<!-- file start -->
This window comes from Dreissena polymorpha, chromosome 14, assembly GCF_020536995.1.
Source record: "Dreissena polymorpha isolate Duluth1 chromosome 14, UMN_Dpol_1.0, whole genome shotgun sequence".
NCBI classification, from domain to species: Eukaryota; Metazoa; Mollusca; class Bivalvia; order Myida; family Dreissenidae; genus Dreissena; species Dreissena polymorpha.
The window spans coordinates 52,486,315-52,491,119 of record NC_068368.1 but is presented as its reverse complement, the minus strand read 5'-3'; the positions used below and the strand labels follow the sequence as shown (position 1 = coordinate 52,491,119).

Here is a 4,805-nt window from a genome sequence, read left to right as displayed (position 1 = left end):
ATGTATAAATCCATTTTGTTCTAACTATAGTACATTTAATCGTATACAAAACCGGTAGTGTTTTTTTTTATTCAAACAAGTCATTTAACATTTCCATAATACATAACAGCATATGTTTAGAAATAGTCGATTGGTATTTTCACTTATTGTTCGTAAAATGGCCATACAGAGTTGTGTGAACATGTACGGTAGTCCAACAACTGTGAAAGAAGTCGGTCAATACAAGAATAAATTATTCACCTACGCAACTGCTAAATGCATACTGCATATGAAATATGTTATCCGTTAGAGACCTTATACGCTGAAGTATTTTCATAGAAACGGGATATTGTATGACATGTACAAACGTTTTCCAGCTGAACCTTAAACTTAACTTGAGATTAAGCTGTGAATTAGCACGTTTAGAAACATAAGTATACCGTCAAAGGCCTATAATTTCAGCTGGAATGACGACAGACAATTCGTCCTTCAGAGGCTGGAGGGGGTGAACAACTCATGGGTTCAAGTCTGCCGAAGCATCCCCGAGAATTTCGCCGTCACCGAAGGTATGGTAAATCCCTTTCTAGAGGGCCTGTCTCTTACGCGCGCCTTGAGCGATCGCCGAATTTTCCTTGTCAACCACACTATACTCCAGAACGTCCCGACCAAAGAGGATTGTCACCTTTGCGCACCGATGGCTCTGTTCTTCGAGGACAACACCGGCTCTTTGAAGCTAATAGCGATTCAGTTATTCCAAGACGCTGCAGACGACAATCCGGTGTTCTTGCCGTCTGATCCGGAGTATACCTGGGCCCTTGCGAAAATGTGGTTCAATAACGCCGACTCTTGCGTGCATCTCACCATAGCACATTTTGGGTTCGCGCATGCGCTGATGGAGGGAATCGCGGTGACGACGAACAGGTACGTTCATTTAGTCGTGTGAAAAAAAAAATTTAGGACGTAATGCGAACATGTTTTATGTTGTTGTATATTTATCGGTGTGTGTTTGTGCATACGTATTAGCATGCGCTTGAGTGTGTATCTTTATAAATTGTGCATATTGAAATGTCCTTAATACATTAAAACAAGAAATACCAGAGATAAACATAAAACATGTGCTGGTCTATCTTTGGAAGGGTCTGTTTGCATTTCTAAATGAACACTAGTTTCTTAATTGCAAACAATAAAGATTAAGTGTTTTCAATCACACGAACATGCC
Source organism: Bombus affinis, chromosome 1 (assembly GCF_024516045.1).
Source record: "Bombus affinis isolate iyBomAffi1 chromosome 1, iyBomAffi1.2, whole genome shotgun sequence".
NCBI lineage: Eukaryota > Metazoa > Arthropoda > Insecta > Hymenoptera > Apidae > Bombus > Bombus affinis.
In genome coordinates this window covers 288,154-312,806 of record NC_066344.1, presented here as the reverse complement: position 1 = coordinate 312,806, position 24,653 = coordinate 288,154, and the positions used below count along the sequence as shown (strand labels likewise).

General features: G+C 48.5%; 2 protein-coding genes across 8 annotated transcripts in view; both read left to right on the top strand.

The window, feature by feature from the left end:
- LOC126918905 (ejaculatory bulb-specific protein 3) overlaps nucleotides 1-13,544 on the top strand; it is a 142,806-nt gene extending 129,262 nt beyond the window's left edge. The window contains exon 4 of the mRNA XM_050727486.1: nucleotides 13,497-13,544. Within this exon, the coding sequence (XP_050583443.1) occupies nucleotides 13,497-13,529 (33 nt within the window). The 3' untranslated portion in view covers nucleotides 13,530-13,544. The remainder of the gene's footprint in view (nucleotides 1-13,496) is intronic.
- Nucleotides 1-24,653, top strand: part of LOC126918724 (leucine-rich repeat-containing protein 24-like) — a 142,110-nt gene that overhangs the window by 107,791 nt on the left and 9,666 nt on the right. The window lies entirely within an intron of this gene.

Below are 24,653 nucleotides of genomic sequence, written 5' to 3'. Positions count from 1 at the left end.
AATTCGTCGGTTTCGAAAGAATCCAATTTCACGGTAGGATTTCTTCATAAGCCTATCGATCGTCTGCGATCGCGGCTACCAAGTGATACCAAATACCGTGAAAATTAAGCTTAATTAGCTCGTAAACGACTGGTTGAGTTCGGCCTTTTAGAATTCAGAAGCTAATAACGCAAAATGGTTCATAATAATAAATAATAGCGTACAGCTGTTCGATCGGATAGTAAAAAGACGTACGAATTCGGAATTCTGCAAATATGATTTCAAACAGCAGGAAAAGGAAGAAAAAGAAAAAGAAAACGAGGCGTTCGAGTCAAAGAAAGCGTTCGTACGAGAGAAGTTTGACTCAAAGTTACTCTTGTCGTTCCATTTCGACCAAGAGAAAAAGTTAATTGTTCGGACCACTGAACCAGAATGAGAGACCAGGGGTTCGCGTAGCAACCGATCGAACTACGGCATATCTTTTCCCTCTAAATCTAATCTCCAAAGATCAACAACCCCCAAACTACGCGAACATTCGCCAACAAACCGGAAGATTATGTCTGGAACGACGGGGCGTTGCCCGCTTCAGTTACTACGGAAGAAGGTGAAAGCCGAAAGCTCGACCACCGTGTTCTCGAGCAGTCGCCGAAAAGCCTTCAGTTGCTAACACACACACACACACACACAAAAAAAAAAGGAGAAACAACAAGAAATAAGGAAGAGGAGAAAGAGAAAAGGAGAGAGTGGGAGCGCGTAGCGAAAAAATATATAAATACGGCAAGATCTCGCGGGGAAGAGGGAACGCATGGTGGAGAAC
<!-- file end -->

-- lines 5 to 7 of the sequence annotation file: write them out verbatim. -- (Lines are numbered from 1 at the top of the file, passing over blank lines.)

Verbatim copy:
Here is a 4,805-nt window from a genome sequence, read left to right as displayed (position 1 = left end):
ATGTATAAATCCATTTTGTTCTAACTATAGTACATTTAATCGTATACAAAACCGGTAGTGTTTTTTTTTATTCAAACAAGTCATTTAACATTTCCATAATACATAACAGCATATGTTTAGAAATAGTCGATTGGTATTTTCACTTATTGTTCGTAAAATGGCCATACAGAGTTGTGTGAACATGTACGGTAGTCCAACAACTGTGAAAGAAGTCGGTCAATACAAGAATAAATTATTCACCTACGCAACTGCTAAATGCATACTGCATATGAAATATGTTATCCGTTAGAGACCTTATACGCTGAAGTATTTTCATAGAAACGGGATATTGTATGACATGTACAAACGTTTTCCAGCTGAACCTTAAACTTAACTTGAGATTAAGCTGTGAATTAGCACGTTTAGAAACATAAGTATACCGTCAAAGGCCTATAATTTCAGCTGGAATGACGACAGACAATTCGTCCTTCAGAGGCTGGAGGGGGTGAACAACTCATGGGTTCAAGTCTGCCGAAGCATCCCCGAGAATTTCGCCGTCACCGAAGGTATGGTAAATCCCTTTCTAGAGGGCCTGTCTCTTACGCGCGCCTTGAGCGATCGCCGAATTTTCCTTGTCAACCACACTATACTCCAGAACGTCCCGACCAAAGAGGATTGTCACCTTTGCGCACCGATGGCTCTGTTCTTCGAGGACAACACCGGCTCTTTGAAGCTAATAGCGATTCAGTTATTCCAAGACGCTGCAGACGACAATCCGGTGTTCTTGCCGTCTGATCCGGAGTATACCTGGGCCCTTGCGAAAATGTGGTTCAATAACGCCGACTCTTGCGTGCATCTCACCATAGCACATTTTGGGTTCGCGCATGCGCTGATGGAGGGAATCGCGGTGACGACGAACAGGTACGTTCATTTAGTCGTGTGAAAAAAAAAATTTAGGACGTAATGCGAACATGTTTTATGTTGTTGTATATTTATCGGTGTGTGTTTGTGCATACGTATTAGCATGCGCTTGAGTGTGTATCTTTATAAATTGTGCATATTGAAATGTCCTTAATACATTAAAACAAGAAATACCAGAGATAAACATAAAACATGTGCTGGTCTATCTTTGGAAGGGTCTGTTTGCATTTCTAAATGAACACTAGTTTCTTAATTGCAAACAATAAAGATTAAGTGTTTTCAATCACACGAACATGCC
Source organism: Bombus affinis, chromosome 1 (assembly GCF_024516045.1).